EXAMPLE: After filling in her cash flow projection, Emme realizes that her account will go significantly negative in the slow summer months. She may not even be back in the black in December, her biggest sales month, because she has estimated that about $500 per month in payments on credit sales will be late. (Though if she eventually gets caught up collecting her accounts receivable, she will be profitable for the year.) But given that some customers will always pay late, she knows that if she can't reduce her costs in some way, she will need some cash to tide herself over in some months, especially during the summer. Because she has already cut her own pay in half and trimmed other expenses to the bone, she'll have to bring in money from extra sales, provide extra services, or get a loan from family, friends, or a bank line of credit.

Despite what your P&L forecast says about your company being profitable or breaking even over the next six to 12 months, if your cash flow is projected to go negative, it means you're not going to be able to pay your bills when they become due, and you'll have to bring in more income or borrow some cash to cover the shortfalls.

EXAMPLE: Going back to her spreadsheet, Emme sees that a loan of $8,000 would cover the shortfall, even accounting for making a small loan payment. After December sales are in, she'd still have a balance of $5,000.

But Emme also sees that even if she gets a loan, it would let her business survive only about 12 to 18 months of lower sales before again going cash-negative the next summer. In short, she needs to make sure that she can boost her sales back to her previous levels within the next 12 to 18 months, or she risks going in the red again before paying back the loan.

Emme's Cash Flow Analysis With $8,000 Loan (part 1)
  January February March April May June July
Cash at Start of Month 5,000 11,180 10,760 9,740 9,320 8,900 6,300
Cash Coming In
Sales Paid (75%) 7,500 7,500 7,500 7,500 7,500 6,000 6,000
Collections of Credit Sales 2,000 2,000 2,000 2,000 2,000 1,600 1,600
Loans & Transfers 8,000 0 0 0 0 0 0
Total Cash In 17,500 9,500 9,500 9,500 9,500 7,600 7,600
Cash Going Out
Inventory 4,500 4,500 4,500 4,500 4,500 4,500 4,500
Rent 1,000 1,000 1,000 1,000 1,000 1,000 1,000
Wages 4,000 4,000 4,000 4,000 4,000 4,000 4,000
Utilities 100 100 100 100 100 100 100
Phone 30 30 30 30 30 30 30
Insurance 1,200 0 0 0 0 0 0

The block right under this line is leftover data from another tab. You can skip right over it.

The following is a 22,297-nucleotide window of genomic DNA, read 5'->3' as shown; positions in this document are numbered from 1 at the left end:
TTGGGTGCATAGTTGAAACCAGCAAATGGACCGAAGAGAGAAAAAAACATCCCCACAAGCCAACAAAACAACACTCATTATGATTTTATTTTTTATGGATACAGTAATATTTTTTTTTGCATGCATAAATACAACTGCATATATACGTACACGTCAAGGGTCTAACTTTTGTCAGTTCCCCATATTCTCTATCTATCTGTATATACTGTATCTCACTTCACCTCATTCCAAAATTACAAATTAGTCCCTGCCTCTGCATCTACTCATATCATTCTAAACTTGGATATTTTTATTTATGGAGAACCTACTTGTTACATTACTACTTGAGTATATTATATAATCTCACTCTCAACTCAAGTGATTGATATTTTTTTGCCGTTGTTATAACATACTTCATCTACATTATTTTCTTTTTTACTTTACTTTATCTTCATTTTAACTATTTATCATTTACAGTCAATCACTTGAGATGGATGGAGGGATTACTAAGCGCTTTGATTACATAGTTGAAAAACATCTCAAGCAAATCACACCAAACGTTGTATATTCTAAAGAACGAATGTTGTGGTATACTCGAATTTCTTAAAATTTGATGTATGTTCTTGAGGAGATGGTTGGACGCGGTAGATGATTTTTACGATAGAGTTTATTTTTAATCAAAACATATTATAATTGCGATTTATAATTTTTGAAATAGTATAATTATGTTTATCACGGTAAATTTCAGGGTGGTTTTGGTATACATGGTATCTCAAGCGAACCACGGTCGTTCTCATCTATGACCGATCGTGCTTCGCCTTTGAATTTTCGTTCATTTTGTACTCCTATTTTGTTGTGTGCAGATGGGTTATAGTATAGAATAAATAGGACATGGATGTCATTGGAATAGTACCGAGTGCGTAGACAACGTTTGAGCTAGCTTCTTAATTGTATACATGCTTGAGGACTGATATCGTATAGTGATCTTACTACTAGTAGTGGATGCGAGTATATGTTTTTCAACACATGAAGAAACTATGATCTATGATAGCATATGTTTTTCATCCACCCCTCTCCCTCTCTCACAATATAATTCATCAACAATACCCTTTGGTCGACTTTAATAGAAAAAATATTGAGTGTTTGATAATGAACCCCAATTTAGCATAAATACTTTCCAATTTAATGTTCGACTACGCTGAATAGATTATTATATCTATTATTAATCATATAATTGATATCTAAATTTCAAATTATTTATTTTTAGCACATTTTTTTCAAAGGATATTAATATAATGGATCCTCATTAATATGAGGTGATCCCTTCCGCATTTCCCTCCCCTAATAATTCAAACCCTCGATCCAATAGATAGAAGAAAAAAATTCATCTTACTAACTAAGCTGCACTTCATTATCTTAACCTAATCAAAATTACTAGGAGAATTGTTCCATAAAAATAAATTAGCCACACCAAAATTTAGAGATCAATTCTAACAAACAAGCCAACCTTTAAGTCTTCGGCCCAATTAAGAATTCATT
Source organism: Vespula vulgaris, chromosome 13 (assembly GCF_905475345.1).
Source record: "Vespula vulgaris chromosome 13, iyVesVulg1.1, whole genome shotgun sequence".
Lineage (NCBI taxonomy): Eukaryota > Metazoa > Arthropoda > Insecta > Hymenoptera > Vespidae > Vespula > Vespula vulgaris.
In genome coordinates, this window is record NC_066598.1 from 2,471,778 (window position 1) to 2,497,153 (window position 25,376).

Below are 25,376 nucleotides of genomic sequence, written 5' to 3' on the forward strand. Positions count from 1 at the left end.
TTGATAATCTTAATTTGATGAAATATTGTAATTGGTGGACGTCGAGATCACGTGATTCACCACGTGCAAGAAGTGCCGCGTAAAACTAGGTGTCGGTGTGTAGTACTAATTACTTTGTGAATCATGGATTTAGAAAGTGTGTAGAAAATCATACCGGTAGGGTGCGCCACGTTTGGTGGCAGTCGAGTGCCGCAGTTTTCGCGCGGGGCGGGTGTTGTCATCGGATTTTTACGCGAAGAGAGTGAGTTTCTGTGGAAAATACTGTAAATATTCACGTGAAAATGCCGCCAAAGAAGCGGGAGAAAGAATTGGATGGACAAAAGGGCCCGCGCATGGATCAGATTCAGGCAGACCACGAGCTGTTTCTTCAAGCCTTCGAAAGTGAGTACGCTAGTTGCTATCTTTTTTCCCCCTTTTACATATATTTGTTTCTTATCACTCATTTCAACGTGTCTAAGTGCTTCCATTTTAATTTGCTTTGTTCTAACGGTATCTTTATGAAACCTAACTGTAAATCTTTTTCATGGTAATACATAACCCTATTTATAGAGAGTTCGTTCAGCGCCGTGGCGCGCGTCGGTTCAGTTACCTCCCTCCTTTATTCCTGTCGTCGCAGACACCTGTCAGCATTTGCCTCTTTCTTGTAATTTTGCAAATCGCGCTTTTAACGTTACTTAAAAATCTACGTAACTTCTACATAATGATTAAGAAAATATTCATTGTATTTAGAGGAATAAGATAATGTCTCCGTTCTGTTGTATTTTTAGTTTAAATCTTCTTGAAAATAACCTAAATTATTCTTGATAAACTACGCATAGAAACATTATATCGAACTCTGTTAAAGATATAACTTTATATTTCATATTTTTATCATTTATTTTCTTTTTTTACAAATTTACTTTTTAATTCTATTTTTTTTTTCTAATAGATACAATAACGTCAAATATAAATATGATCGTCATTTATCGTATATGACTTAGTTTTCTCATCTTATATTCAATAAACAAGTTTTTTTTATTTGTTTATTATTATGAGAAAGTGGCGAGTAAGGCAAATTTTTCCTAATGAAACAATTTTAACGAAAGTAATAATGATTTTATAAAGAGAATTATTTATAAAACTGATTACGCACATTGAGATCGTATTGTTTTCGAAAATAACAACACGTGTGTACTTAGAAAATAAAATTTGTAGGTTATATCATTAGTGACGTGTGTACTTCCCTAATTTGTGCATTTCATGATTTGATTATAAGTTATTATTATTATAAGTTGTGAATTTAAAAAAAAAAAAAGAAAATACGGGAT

Advertising 200 0 0 0 0 280 0
Accounting 130 130 130 130 130 130 130
Miscellaneous 0 0 600 0 0 0 0
Loan payments 160 160 160 160 160 160 160
Total Cash Out 11,320 9,920 10,520 9,920 9,920 10,200 9,920
Cash at End of Month 11,180 10,760 9,740 9,320 8,900 6,300 3,980

Emme's Cash Flow Analysis With $8,000 Loan (part 2)
  August September October November December
Cash at Start of Month 3,980 310 1,790 1,370 950
Cash Coming In
Loans & Transfers 0 0 0 0 0
Total Cash In 6,650 11,400 9,500 9,500 14,250
Cash Going Out
Inventory 4,500 4,500 4,500 4,500 4,500
Rent 1,000 1,000 1,000 1,000 1,000
Wages 4,000 4,000 4,000 4,000 4,000
Utilities 100 100 100 100 100
Phone 30 30 30 30 30
Insurance 0 0 0 0 0
Advertising 0 0 0 0 0
Accounting 130 130 130 130 130
Miscellaneous 400 0 0 0 200
Loan payments 160 160 160 160 160
Total Cash Out 10,320 9,920 9,920 9,920 10,120
Cash at End of Month 310 1,790 1,370 950 5,080

Emme sets about thinking how to come up with the extra $8,000. Her first thought is having a one-time sale. But even at her usual 55% profit margin, she would need to sell an extra $14,500 in clothes to generate that much gross profit. And discounting prices for a big sale would lower her profit margin, meaning she'd have to sell more. (If she sold her inventory at a 20% discount, her profit margin would be less than 45%, and she'd need to bring in more than $18,000 in additional sales.)

Realizing that she doesn't have a realistic chance of selling that much inventory, she goes looking for a loan. When family, friends, and the bank turn her down, her last resort is to take out a $8,000 home equity line of credit. This will allow her to dip into it as needed to tide her over. In the meantime, she gets to work on a clever marketing plan to boost sales until better times are here.

Now it's time for the next step, which is to focus on your current cash position with an eye to improving it. If cash is flowing out of your business significantly faster than it's coming in, you need to examine three aspects of your cash flow:

  • how and when cash comes into your business
  • how and when it goes out again, and
  • where it gets tied up in the meantime (in inventory and equipment, for example).

To fix your cash flow, you need more money coming into your business (increase sales, collect past-due accounts receivable), less money going out of your business (reduce costs of goods and labor), and less money tied up in your business (reduce inventory and leased equipment). Many of these things will raise your profit margin. For more information, see our article on profit and loss forecast and gross profit margin.